Our IPF programs
IPF is a chronic, relentlessly progressive fibrotic disorder of the lungs that typically affects adults over the age of 40. According to GlobalData, IPF affects approximately 109,000 patients in the U.S. and Europe and, as such, we have received orphan designation for our product candidate GLPG1690 in this indication from European authorities and we intend to seek orphan designation in the U.S. for our product candidates in IPF. The clinical prognosis of patients with IPF is poor, as the median survival at diagnosis is 2–4 years. Currently, no medical therapies have been found to cure IPF. The medical treatment strategy aims to slow disease progression and improve quality of life. Lung transplantation may be an option for appropriate patients with progressive disease and minimal comorbidities.
Regulatory agencies have approved Esbriet®1 Esbriet (pirfenidone) is marketed by Roche.and Ofev®2Ofev (nintedanib) is marketed by Boehringer Ingelheim. for the treatment of mild to moderate IPF. Both Esbriet and Ofev have been shown to slow the rate of functional decline in IPF and are gaining ground as the standard of care worldwide. Combined sales of both drugs reached $1.1 billion in 2016, with 74% of global revenues being in the U.S. These regulatory approvals represent a major breakthrough for IPF patients; yet neither drug improves lung function, and the disease in most patients on these therapies continues to progress. Moreover, the adverse effects associated with these therapies are considerable (e.g., diarrhea, liver function test abnormalities with Ofev, nausea and rash with Esbriet). Therefore, there is still a large unmet medical need as IPF remains a major cause of morbidity and mortality. GlobalData estimates global sales of approved IPF drugs will grow to nearly $2.4 billion in 2022.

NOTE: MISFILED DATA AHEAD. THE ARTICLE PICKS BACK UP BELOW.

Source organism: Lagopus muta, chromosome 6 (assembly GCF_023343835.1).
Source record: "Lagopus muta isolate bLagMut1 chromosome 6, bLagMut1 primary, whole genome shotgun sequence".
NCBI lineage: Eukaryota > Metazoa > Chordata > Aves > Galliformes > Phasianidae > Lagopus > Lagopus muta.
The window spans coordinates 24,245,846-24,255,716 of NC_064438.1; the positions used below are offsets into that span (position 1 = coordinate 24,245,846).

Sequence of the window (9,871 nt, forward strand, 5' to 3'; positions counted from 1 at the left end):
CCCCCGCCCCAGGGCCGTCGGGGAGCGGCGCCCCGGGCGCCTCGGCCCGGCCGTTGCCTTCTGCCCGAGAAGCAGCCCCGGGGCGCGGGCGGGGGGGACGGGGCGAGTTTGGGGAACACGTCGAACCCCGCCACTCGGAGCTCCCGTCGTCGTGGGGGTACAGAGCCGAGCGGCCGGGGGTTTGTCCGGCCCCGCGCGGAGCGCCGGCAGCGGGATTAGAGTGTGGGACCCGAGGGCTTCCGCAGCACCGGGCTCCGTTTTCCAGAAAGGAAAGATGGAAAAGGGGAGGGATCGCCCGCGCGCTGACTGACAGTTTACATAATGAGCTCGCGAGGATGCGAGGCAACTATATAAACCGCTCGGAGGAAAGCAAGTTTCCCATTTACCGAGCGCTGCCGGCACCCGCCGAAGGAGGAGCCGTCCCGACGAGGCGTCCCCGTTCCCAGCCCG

GLPG1690 is a potent and selective inhibitor of autotaxin (ATX) and is fully proprietary to us. We identified ATX as a potential target for IPF, after finding the target using an inflammation assay in our target discovery platform. Pharmacology and translational studies published by other parties since then suggest that ATX may also play a role in metabolic disease, arthritic pain, oncology, and lung disease. We evaluated GLPG1690 in a pre-clinical lung fibrosis model (bleomycin-treated mice) and observed effects on reducing the fibrotic score, numerically favoring GLPG1690 over Esbriet.
GLPG1690 completed a Phase 1 first-in-human trial in February 2015. In this trial, GLPG1690 was shown to be well-tolerated in up to 1000 mg daily dose and demonstrated a favorable pharmacokinetic profile. Moreover, in this trial GLPG1690 demonstrated the ability to reduce plasma lysophosphatidic acid (LPA) levels on a sustained basis, implying ATX engagement.
We are currently finalizing a Phase 2a trial (called FLORA) in IPF patients. FLORA is fully recruited and we expect topline results in the second half of 2017. This randomized, placebo-controlled double-blind trial includes up to 24 patients with IPF from 17 centers in Europe and evaluates treatment with 600 mg of GLPG1690 for 12 weeks. Primary objectives are to assess safety, tolerability, and pharmacokinetics and pharmacodynamics of GLPG1690 in IPF patients. Target engagement will be measured by LPA in plasma and bronchoalveolar lavage fluid, both at baseline and through 12 weeks of treatment. Secondary objectives include the evaluation of lung function, changes in disease biomarkers and quality of life.
1 Esbriet (pirfenidone) is marketed by Roche.
2 Ofev (nintedanib) is marketed by Boehringer Ingelheim.